Stove coal…………………………………….80
Malt……………………………………………..38
Bran……………………………………………..20
Turnips………………………………………….55
Castor beans…………………………………..46
Clover seed……………………………………60
Timothy seed………………………………….45
Flax seed………………………………………..56
Hemp seed……………………………………..44
Blue grass seed……………………………….14
Buckwheat……………………………………..52
Dried peaches…………………………………33
Dried apples……………………………………24
Onions……………………………………………54
Plastering hair…………………………………..8
Corn meal………………………………………48

LEGAL HOLIDAYS

New Year’s Day……………………………Jan. 1.
Washington’s birthday………………….Feb.22.
Memorial day……………………………..May 30.
Independence day………………………..July 4.
Labor day…………………………………..Sept. 2.
Christmas…………………………………..Dec. 25.
Thanksgiving day set by the President.
Usually last Thursday in November.
Arbor day set by the Governor.
MAYORS OF YELLOW SPRINGS
1856………………………………Isaac Kershiner
1857……………………………….Andrew Srowfe
1858………………………………J. W. Hamilton
1859………………………………J. W. Hamilton
1860…………………………………..H. Davis
1861……………………………..A. B. Wambagh
1862……………………………..J. W. Hamilton
1863……………………………..J. W. Hamilton
1864………………………………F. D. Leanord
1865………………………………..E. M. Birch
1866………………………………J. G. G. Adams
1867…………………………..W. G. Whitehurst
1868 to 1878………………….J. W. Hamilton
1878…………………………………..W. W. Carr
1880……………………………..J. W. Hamilton
1882………………………………….J. J. Hurst
1884 to 1888………………………C. E. Adams
1890………………………………..T. E. Stewart
1892……………………………………J. E. Lynn
1894…………………………..Charles Hamilton
1896…………………………..Charles Hamilton

TOWNSHIP OFFICERS Elected April 6:

Trustees: Harry R. Estle, Charles E. Adams.
Clerk: Towne Carlisle.
Assessors: Jacob Stutsman, W. Precinct. W. B. Todd, E. Precinct.
Cemetery Trustee: J. W. Confer
Justice of Peace: George B. Smith

Yellow Springs Items of Interest

1882: Streets lighted. 68 gasolinie lamps.
1881: First telephone at Yellow Springs
1884: Highest stage of the Yellow Springs branch, May 12th.
D. A. Long, president of Antioch college.
DI. 1896: Mrs. Oella Munch appointed Postmistress March 9th.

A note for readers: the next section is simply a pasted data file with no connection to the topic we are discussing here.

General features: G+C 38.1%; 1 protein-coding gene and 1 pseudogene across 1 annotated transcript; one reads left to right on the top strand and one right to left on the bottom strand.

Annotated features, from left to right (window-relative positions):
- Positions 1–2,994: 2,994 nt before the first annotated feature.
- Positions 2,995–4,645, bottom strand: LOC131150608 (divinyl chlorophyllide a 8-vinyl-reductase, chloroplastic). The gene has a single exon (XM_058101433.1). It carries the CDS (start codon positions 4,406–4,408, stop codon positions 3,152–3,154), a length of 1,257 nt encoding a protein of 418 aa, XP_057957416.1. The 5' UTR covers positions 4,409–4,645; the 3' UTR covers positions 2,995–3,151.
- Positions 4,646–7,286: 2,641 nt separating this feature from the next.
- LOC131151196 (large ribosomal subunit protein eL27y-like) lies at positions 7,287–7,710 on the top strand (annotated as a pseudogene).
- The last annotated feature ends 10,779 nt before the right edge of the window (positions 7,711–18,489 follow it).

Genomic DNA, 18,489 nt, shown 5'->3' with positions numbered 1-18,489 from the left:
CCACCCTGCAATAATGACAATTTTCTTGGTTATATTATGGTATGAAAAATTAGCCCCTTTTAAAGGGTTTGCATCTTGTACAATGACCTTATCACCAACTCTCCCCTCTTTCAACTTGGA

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Horace Mann’s Beds

Among the documents collected by Mary E. Morgan were various articles clipped from newspapers pertaining to Yellow Springs history. Although many had the date of the paper handwritten on the copy, few had the name of the newspaper noted. The transcript below  was found in this collection.

Newspaper articles are a particular challenge for both professional archivists and family history collectors due to the rapid breakdown of newspaper stock, so it is important to either photocopy and/or scan articles to preserve both the content and the graphic history (font style, e.g.).

[2/16/36 handwritten, newspaper unknown]

HORACE MANN OWNED TWO BEDS
Both Now In Possession Of Antioch College As Authentic Relics Of First Prexy

This is a story of two beds. Not twin beds, but two separate unique ones which are the only antique relics Antioch College has of its first president, Horace Mann.

It should interest bed collectors and those whose favorite story is the one about the time they actually slept in the bed of So-and-So. (So-and-So, it might be interesting to say, is a noted poet, writer or musician, and it might be necessary to say, they are all long since dead.)

Horace Mann, although living in a time of staunch democracy, was a plutocrat in regard to beds. He had two. One was in New England, and later when he went literally in the 1850’s to educate it at Antioch College, he left bed No. 1 behind. It certainly can confirm anyone’s belief that Horace Mann was an optimist, for in 1854 Grand Rapids wasn’t exporting beds at some tiresome rate per day and “sleep-in-peace” mattresses were not to be had at every department store.

But soon after Mann arrived in Yellow Springs he acquired bed No. 2. This was a sleigh bed a common enough variety of the day. It had white and gold flowers. No one knows whether or not it was comfortable, for nothing escaped either from Mann’s lips or pen concerning its comforts.

Whenever bed collectors allowed bed No. 1 to leave the New England bedrock of antiques is not known, but a number of years ago Antioch College received the piece of furniture. It was placed in the guest room of the women’s dormitory, and as a guest was shown to her room, she was informed that she was about to occupy the bed which Horace Mann had occupied in New England. At present it is in the guest room of the home of the dean of women.

With the recent death of Miss Lucy Porterfield, a lifelong resident of Yellow Springs and a one-time student at Antioch, the second slumber antique becomes the property of the college. She willed it to Antioch with the stipulation that it bear a plate stating it had been Horace Mann’s bed and that it was her gift to the college.

Redecorated by one of the present Antioch art students, bed No. 2 now occupies the guest room of the assistant to the pesident. It’s a two to three chance that guests of Antioch College will occupy one or the other of the antique pieces of furniture.